OLAP databases, on the other hand, are information-oriented databases used for data analysis. They use complex queries to process aggregated, historical data, pulled from OLTP databases and other sources.

When to use

OLAP databases are the go-to choice when you need to perform complex analytical queries and derive insights from large volumes of historical and aggregated data.

Popular Databases

Amazon Redshift, Google BigQuery, Snowflake, Apache Druid

The Big Question - Are NoSQL Databases OLAP or OLTP?

NoSQL databases can serve both OLTP and OLAP needs:

OLTP: Types like document databases (MongoDB), Key-Value stores (DynamoDB), and wide-column stores (Cassandra) excel in high transaction rates, often where data is written as much as it is read.

OLTP: Types like document databases (MongoDB), Key-Value stores (DynamoDB), and wide-column stores (Cassandra) excel in high transaction rates, often where data is written as much as it is read.

While these general guidelines apply, some NoSQL databases like Apache Cassandra can be tailored for both OLTP and OLAP use cases due to their distributed architecture and high availability.

To help grasp the nuances between SQL vs NoSQL and OLAP vs OLTP, here is the comparison table:

SQL Databases NoSQL Databases
Type Relational Non-Relational
OLAP/OLTP Both (Many SQL databases can handle OLAP and OLTP) Primarily OLTP (Some NoSQL databases have limited OLAP capabilities)
Query Language SQL Database-Specific
Structure Table-based with a fixed schema Varies (document, key-value, wide-column, graph), flexible or schema-less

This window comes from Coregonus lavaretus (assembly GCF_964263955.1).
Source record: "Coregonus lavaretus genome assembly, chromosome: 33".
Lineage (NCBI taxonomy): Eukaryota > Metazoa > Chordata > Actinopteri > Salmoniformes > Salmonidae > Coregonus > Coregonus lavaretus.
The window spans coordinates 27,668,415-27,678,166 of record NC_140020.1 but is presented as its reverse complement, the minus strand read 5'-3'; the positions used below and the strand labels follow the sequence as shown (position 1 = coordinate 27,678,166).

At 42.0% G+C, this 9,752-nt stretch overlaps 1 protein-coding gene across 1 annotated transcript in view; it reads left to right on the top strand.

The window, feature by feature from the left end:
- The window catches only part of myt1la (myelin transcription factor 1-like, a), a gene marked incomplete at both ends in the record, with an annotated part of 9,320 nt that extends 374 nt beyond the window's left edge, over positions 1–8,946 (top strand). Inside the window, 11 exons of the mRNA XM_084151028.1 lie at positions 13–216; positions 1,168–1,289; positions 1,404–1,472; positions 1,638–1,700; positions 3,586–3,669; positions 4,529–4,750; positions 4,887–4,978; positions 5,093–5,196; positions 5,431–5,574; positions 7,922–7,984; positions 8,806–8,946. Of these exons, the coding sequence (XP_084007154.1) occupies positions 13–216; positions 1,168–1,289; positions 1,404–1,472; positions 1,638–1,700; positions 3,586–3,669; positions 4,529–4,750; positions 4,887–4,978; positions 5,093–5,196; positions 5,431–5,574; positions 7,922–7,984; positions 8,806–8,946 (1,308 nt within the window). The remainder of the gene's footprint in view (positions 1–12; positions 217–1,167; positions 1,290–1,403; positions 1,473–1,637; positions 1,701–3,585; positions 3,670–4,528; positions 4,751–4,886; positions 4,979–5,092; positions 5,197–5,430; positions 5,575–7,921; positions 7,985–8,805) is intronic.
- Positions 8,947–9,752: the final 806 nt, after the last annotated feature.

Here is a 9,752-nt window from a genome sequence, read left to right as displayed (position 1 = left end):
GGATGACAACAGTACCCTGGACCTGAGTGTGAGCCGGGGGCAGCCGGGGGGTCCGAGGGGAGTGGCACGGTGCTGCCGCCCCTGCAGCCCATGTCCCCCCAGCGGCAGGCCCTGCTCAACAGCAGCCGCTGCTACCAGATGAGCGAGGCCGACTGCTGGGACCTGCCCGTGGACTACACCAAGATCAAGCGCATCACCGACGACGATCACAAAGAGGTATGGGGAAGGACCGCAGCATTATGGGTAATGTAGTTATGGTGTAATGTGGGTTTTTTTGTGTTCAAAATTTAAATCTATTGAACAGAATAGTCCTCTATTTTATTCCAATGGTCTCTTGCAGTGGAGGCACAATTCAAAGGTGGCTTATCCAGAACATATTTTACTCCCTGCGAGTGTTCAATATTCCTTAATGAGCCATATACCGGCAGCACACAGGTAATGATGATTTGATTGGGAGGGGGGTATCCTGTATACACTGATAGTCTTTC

Scalability Vertical scaling Horizontal scaling
ACID Compliance Yes Typically No
Popular Databases MySQL, PostgreSQL, Oracle, MS SQL Server, BigQuery, Redshift, Snowflake MongoDB, Cassandra, CouchDB, DynamoDB, HBase
Use Cases Structured and consistent data, complex transactions, analytical and transactional processing Large volumes of varying data types, rapid scaling needs, real-time applications
Consistency Strong consistency Eventual or tunable consistency

With SQL vs NoSQL and OLAP vs OLTP unraveled, let's shift gears to another fundamental element in the data stack: In-memory databases, where speed is the name of the game.

In-memory Databases: Racing with RAM

In-memory databases primarily rely on main memory (RAM) for data storage, unlike traditional databases that store data on disk. But why do we even need them? When latency matters in scenarios like real-time analytics or high-frequency trading, in-memory databases are a game-changer. They offer blazing-fast read and write speeds because RAM is exponentially faster than disk storage. 

Popular Databases

Redis, Memcached, Aerospike, Apache Ignite, DynamoDB DAX

When to Use 

    - For ultra-fast data access and processing.

    - To perform real-time analytics.

    - When data volatility isn't a concern.

    - For quick processing of data-intensive applications.

    - If the cost for memory resources isn't a limiting factor.

Pros of In-memory Databases

Speed: In-memory databases are incredibly fast due to data storage in memory, which helps reduce latency.